Category: Numerical (Approximate) Integration

Left Endpoint, Right Endpoint and Midpoint Rules

There are two possible situation when we need numerical approximation (rule):

  1. To calculate $$${\int_{{a}}^{{b}}}{f{{\left({x}\right)}}}{d}{x}$$$ we need to know antiderivative of $$${f{{\left({x}\right)}}}$$$. In some cases, it is difficult, or even impossible to find antiderivative. For example, $$${\int_{{1}}^{{3}}}\frac{{{\sin{{\left({x}\right)}}}}}{{x}}{d}{x}$$$ and $$${\int_{{1}}^{{2}}}\sqrt{{{{u}}^{{3}}+{1}}}{d}{u}$$$ can't be found exactly.
  2. The function is determined from a scientific experiment through instrument readings or collected data. There may be no formula for the function.

Actually we already made approximations when we introduced Definite Integral. We approximated area under curve by dividing interval into $$${n}$$$ subintervals, where i-th subinterval is $$${\left[{x}_{{{i}-{1}}},{x}_{{i}}\right]}$$$ and calculate sum of areas of $$${n}$$$ rectangles. Then we said that when $$${n}\to\infty$$$ then sum of areas of those rectangles is $$${\int_{{a}}^{{b}}}{f{{\left({x}\right)}}}{d}{x}$$$ :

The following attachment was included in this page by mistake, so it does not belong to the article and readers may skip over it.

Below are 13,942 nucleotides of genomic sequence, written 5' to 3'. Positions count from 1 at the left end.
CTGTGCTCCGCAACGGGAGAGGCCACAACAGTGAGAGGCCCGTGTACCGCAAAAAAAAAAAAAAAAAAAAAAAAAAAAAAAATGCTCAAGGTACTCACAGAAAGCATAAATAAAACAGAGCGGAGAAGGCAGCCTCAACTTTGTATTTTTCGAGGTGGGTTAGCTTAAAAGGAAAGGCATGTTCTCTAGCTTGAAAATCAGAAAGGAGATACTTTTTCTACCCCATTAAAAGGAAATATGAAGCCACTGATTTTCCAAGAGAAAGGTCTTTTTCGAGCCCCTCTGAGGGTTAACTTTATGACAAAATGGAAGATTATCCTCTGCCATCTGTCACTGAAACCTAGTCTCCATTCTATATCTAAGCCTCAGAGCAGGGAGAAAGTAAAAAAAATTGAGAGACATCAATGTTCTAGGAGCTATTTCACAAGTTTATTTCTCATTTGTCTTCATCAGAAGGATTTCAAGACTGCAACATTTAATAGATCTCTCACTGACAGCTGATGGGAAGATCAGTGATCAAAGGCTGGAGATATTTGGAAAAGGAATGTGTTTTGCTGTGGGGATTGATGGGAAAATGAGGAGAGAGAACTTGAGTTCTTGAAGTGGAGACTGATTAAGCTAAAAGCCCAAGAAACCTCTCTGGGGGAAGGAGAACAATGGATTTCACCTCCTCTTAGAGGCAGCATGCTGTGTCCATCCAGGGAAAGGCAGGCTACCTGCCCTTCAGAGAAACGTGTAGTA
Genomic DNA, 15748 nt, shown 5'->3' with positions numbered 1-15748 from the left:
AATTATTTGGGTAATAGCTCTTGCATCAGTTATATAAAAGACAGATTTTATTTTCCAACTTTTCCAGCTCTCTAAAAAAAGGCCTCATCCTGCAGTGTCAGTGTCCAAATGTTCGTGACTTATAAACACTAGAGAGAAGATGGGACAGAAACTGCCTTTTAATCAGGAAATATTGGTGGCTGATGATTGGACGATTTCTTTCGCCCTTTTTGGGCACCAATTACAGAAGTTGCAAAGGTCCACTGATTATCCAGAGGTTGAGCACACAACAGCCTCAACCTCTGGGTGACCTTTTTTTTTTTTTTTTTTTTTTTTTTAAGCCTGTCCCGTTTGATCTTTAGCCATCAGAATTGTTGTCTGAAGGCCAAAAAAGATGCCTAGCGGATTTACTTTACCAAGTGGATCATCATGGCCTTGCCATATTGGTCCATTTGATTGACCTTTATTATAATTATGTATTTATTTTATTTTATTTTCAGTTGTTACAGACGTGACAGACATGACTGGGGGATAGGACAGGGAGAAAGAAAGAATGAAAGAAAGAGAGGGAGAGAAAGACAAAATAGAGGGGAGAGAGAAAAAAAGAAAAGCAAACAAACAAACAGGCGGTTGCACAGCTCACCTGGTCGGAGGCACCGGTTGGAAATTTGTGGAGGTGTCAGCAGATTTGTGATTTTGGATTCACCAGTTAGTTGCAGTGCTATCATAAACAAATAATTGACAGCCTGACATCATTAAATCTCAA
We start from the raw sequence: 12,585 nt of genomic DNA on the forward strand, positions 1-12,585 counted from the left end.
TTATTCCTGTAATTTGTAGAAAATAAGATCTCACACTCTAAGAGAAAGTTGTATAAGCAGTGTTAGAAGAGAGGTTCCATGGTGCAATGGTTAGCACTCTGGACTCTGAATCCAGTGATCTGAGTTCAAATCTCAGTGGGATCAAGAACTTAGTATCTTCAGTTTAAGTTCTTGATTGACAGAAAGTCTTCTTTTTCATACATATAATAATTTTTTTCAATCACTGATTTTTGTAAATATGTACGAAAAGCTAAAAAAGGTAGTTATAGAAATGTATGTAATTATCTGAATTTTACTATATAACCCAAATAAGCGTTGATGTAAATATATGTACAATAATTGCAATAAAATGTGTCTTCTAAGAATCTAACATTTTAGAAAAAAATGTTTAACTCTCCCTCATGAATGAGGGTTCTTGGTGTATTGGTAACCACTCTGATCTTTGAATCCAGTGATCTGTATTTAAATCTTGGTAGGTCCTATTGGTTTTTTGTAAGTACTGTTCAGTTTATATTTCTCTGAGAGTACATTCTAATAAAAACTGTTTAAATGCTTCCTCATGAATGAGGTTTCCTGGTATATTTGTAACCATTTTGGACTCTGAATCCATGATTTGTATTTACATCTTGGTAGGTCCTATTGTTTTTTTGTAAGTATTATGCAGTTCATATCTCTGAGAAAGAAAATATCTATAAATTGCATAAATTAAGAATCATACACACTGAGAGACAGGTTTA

Trapezoidal Rule

We will obtain the trapezoidal rule (approximation) from averaging the right and left endpoint approximations: $$${\int_{{a}}^{{b}}}{f{{\left({x}\right)}}}{d}{x}\approx\frac{{1}}{{2}}{\left({L}_{{n}}+{R}_{{n}}\right)}=\frac{{1}}{{2}}{\left({\sum_{{{i}={1}}}^{{n}}}{f{{\left({x}_{{{i}-{1}}}\right)}}}\Delta{x}+{\sum_{{{i}={1}}}^{{n}}}{f{{\left({x}_{{i}}\right)}}}\Delta{x}\right)}$$$.

Simpson's Rule

An idea of the Simpson's rule is in following: approximate curve by parabola and then find area of parabola (it is easy to do because we know antiderivative of quadratic function).

Again we divide $$${\left[{a},{b}\right]}$$$ into $$${n}$$$ subintervals of equal length $$$\Delta{x}=\frac{{{b}-{a}}}{{n}}$$$, and also require $$${n}$$$ to be even number.